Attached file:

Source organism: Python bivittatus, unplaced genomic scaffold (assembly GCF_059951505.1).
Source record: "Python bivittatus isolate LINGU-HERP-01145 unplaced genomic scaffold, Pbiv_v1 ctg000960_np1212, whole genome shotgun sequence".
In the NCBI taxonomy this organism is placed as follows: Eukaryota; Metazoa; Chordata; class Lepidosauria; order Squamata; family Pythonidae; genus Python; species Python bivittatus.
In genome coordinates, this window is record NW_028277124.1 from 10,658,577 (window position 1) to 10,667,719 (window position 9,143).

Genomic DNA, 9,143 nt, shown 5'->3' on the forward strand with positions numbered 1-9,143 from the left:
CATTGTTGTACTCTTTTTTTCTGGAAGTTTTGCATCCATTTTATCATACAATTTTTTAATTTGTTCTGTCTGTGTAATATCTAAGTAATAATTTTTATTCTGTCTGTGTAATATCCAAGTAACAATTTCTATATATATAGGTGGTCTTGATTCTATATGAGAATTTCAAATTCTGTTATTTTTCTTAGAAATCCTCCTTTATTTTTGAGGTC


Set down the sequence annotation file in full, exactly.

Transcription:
Source organism: Python bivittatus, unplaced genomic scaffold (assembly GCF_059951505.1).
Source record: "Python bivittatus isolate LINGU-HERP-01145 unplaced genomic scaffold, Pbiv_v1 ctg000960_np1212, whole genome shotgun sequence".
In the NCBI taxonomy this organism is placed as follows: Eukaryota; Metazoa; Chordata; class Lepidosauria; order Squamata; family Pythonidae; genus Python; species Python bivittatus.
In genome coordinates, this window is record NW_028277124.1 from 10,658,577 (window position 1) to 10,667,719 (window position 9,143).

Genomic DNA, 9,143 nt, shown 5'->3' on the forward strand with positions numbered 1-9,143 from the left:
CATTGTTGTACTCTTTTTTTCTGGAAGTTTTGCATCCATTTTATCATACAATTTTTTAATTTGTTCTGTCTGTGTAATATCTAAGTAATAATTTTTATTCTGTCTGTGTAATATCCAAGTAACAATTTCTATATATATAGGTGGTCTTGATTCTATATGAGAATTTCAAATTCTGTTATTTTTCTTAGAAATCCTCCTTTATTTTTGAGGTC